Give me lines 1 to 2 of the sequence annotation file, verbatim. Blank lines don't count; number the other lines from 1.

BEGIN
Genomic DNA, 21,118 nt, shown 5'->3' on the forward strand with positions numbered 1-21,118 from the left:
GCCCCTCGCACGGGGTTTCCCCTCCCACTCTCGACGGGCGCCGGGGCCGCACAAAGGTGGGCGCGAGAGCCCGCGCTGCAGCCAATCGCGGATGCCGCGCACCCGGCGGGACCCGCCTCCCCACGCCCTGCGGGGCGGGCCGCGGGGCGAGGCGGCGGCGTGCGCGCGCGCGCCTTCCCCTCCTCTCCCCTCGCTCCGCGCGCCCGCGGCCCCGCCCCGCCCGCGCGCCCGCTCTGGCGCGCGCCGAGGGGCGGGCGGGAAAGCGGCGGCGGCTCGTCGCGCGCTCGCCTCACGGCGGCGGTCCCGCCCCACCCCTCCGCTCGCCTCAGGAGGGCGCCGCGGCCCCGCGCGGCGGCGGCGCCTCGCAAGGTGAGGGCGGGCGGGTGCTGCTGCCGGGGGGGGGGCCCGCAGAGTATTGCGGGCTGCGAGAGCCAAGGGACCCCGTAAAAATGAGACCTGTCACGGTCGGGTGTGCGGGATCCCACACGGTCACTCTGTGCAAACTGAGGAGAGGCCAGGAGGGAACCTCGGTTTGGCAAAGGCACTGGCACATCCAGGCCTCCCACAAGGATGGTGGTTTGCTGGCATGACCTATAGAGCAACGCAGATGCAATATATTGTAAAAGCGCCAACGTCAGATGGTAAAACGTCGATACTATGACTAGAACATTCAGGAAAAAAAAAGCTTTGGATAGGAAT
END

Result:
Genomic DNA, 21,118 nt, shown 5'->3' on the forward strand with positions numbered 1-21,118 from the left:
GCCCCTCGCACGGGGTTTCCCCTCCCACTCTCGACGGGCGCCGGGGCCGCACAAAGGTGGGCGCGAGAGCCCGCGCTGCAGCCAATCGCGGATGCCGCGCACCCGGCGGGACCCGCCTCCCCACGCCCTGCGGGGCGGGCCGCGGGGCGAGGCGGCGGCGTGCGCGCGCGCGCCTTCCCCTCCTCTCCCCTCGCTCCGCGCGCCCGCGGCCCCGCCCCGCCCGCGCGCCCGCTCTGGCGCGCGCCGAGGGGCGGGCGGGAAAGCGGCGGCGGCTCGTCGCGCGCTCGCCTCACGGCGGCGGTCCCGCCCCACCCCTCCGCTCGCCTCAGGAGGGCGCCGCGGCCCCGCGCGGCGGCGGCGCCTCGCAAGGTGAGGGCGGGCGGGTGCTGCTGCCGGGGGGGGGGCCCGCAGAGTATTGCGGGCTGCGAGAGCCAAGGGACCCCGTAAAAATGAGACCTGTCACGGTCGGGTGTGCGGGATCCCACACGGTCACTCTGTGCAAACTGAGGAGAGGCCAGGAGGGAACCTCGGTTTGGCAAAGGCACTGGCACATCCAGGCCTCCCACAAGGATGGTGGTTTGCTGGCATGACCTATAGAGCAACGCAGATGCAATATATTGTAAAAGCGCCAACGTCAGATGGTAAAACGTCGATACTATGACTAGAACATTCAGGAAAAAAAAAGCTTTGGATAGGAAT